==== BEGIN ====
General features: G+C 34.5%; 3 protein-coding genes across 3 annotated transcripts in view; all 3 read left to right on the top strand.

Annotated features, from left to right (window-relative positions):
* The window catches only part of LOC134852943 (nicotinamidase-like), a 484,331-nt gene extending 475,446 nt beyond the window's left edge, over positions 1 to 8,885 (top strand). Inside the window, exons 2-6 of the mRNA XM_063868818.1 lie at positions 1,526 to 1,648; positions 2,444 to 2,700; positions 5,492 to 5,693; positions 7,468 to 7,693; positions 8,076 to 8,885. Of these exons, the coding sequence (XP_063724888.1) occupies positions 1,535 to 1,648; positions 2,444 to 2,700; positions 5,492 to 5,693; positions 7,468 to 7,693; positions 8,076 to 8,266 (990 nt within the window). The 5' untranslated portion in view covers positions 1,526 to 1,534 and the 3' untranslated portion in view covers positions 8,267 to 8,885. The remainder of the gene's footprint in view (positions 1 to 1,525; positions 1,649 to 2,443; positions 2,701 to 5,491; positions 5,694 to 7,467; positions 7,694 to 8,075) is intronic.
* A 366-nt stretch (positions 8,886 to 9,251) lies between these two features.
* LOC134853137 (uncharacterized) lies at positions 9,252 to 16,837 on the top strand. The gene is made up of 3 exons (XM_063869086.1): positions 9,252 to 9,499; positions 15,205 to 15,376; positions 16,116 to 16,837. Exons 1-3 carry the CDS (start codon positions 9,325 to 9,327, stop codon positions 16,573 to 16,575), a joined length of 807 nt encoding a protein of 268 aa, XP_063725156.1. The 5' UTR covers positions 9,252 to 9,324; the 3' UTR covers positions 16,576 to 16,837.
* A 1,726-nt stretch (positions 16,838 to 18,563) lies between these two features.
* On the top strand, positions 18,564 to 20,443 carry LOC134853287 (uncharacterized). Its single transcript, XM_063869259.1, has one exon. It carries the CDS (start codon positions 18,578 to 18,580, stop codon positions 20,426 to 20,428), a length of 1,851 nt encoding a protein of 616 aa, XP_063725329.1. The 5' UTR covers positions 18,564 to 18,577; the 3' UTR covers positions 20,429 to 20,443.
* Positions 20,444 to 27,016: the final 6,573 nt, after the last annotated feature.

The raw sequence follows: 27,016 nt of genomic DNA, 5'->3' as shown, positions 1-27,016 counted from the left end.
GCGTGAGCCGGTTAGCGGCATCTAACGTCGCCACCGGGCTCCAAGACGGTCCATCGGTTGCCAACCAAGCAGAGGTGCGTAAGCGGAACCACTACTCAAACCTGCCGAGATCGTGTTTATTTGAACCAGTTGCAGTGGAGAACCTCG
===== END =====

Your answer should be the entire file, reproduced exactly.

General features: G+C 34.5%; 3 protein-coding genes across 3 annotated transcripts in view; all 3 read left to right on the top strand.

Annotated features, from left to right (window-relative positions):
* The window catches only part of LOC134852943 (nicotinamidase-like), a 484,331-nt gene extending 475,446 nt beyond the window's left edge, over positions 1 to 8,885 (top strand). Inside the window, exons 2-6 of the mRNA XM_063868818.1 lie at positions 1,526 to 1,648; positions 2,444 to 2,700; positions 5,492 to 5,693; positions 7,468 to 7,693; positions 8,076 to 8,885. Of these exons, the coding sequence (XP_063724888.1) occupies positions 1,535 to 1,648; positions 2,444 to 2,700; positions 5,492 to 5,693; positions 7,468 to 7,693; positions 8,076 to 8,266 (990 nt within the window). The 5' untranslated portion in view covers positions 1,526 to 1,534 and the 3' untranslated portion in view covers positions 8,267 to 8,885. The remainder of the gene's footprint in view (positions 1 to 1,525; positions 1,649 to 2,443; positions 2,701 to 5,491; positions 5,694 to 7,467; positions 7,694 to 8,075) is intronic.
* A 366-nt stretch (positions 8,886 to 9,251) lies between these two features.
* LOC134853137 (uncharacterized) lies at positions 9,252 to 16,837 on the top strand. The gene is made up of 3 exons (XM_063869086.1): positions 9,252 to 9,499; positions 15,205 to 15,376; positions 16,116 to 16,837. Exons 1-3 carry the CDS (start codon positions 9,325 to 9,327, stop codon positions 16,573 to 16,575), a joined length of 807 nt encoding a protein of 268 aa, XP_063725156.1. The 5' UTR covers positions 9,252 to 9,324; the 3' UTR covers positions 16,576 to 16,837.
* A 1,726-nt stretch (positions 16,838 to 18,563) lies between these two features.
* On the top strand, positions 18,564 to 20,443 carry LOC134853287 (uncharacterized). Its single transcript, XM_063869259.1, has one exon. It carries the CDS (start codon positions 18,578 to 18,580, stop codon positions 20,426 to 20,428), a length of 1,851 nt encoding a protein of 616 aa, XP_063725329.1. The 5' UTR covers positions 18,564 to 18,577; the 3' UTR covers positions 20,429 to 20,443.
* Positions 20,444 to 27,016: the final 6,573 nt, after the last annotated feature.

The raw sequence follows: 27,016 nt of genomic DNA, 5'->3' as shown, positions 1-27,016 counted from the left end.
GCGTGAGCCGGTTAGCGGCATCTAACGTCGCCACCGGGCTCCAAGACGGTCCATCGGTTGCCAACCAAGCAGAGGTGCGTAAGCGGAACCACTACTCAAACCTGCCGAGATCGTGTTTATTTGAACCAGTTGCAGTGGAGAACCTCG